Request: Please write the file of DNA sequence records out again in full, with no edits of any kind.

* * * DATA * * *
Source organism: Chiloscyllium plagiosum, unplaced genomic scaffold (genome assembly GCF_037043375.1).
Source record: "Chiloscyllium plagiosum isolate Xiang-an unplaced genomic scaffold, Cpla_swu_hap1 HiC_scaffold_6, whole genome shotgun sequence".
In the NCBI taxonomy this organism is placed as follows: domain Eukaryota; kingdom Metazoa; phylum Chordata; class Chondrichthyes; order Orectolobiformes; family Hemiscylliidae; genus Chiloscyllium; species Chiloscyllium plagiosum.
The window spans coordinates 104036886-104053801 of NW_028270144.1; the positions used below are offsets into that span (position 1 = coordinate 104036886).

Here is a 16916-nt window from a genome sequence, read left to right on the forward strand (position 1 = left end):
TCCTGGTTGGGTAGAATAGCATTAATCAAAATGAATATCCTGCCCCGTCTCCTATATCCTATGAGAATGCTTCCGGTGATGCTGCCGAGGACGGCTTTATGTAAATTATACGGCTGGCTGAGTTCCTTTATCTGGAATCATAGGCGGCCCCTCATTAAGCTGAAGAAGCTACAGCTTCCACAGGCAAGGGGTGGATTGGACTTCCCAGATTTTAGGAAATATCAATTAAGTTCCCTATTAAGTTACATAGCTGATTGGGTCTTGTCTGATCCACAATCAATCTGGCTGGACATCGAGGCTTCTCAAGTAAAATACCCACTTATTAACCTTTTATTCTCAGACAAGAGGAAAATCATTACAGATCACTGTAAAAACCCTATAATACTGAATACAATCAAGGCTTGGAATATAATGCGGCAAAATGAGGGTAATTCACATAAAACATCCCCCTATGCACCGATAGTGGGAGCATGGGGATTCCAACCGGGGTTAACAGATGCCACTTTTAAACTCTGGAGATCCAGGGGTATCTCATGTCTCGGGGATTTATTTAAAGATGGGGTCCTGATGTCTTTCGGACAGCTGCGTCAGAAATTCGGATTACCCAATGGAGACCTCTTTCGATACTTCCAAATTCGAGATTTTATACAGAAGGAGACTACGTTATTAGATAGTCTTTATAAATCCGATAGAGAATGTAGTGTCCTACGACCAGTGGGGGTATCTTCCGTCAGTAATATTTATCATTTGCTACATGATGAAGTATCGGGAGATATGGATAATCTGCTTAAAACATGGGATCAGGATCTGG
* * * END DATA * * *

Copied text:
Source organism: Chiloscyllium plagiosum, unplaced genomic scaffold (genome assembly GCF_037043375.1).
Source record: "Chiloscyllium plagiosum isolate Xiang-an unplaced genomic scaffold, Cpla_swu_hap1 HiC_scaffold_6, whole genome shotgun sequence".
In the NCBI taxonomy this organism is placed as follows: domain Eukaryota; kingdom Metazoa; phylum Chordata; class Chondrichthyes; order Orectolobiformes; family Hemiscylliidae; genus Chiloscyllium; species Chiloscyllium plagiosum.
The window spans coordinates 104036886-104053801 of NW_028270144.1; the positions used below are offsets into that span (position 1 = coordinate 104036886).

Here is a 16916-nt window from a genome sequence, read left to right on the forward strand (position 1 = left end):
TCCTGGTTGGGTAGAATAGCATTAATCAAAATGAATATCCTGCCCCGTCTCCTATATCCTATGAGAATGCTTCCGGTGATGCTGCCGAGGACGGCTTTATGTAAATTATACGGCTGGCTGAGTTCCTTTATCTGGAATCATAGGCGGCCCCTCATTAAGCTGAAGAAGCTACAGCTTCCACAGGCAAGGGGTGGATTGGACTTCCCAGATTTTAGGAAATATCAATTAAGTTCCCTATTAAGTTACATAGCTGATTGGGTCTTGTCTGATCCACAATCAATCTGGCTGGACATCGAGGCTTCTCAAGTAAAATACCCACTTATTAACCTTTTATTCTCAGACAAGAGGAAAATCATTACAGATCACTGTAAAAACCCTATAATACTGAATACAATCAAGGCTTGGAATATAATGCGGCAAAATGAGGGTAATTCACATAAAACATCCCCCTATGCACCGATAGTGGGAGCATGGGGATTCCAACCGGGGTTAACAGATGCCACTTTTAAACTCTGGAGATCCAGGGGTATCTCATGTCTCGGGGATTTATTTAAAGATGGGGTCCTGATGTCTTTCGGACAGCTGCGTCAGAAATTCGGATTACCCAATGGAGACCTCTTTCGATACTTCCAAATTCGAGATTTTATACAGAAGGAGACTACGTTATTAGATAGTCTTTATAAATCCGATAGAGAATGTAGTGTCCTACGACCAGTGGGGGTATCTTCCGTCAGTAATATTTATCATTTGCTACATGATGAAGTATCGGGAGATATGGATAATCTGCTTAAAACATGGGATCAGGATCTGG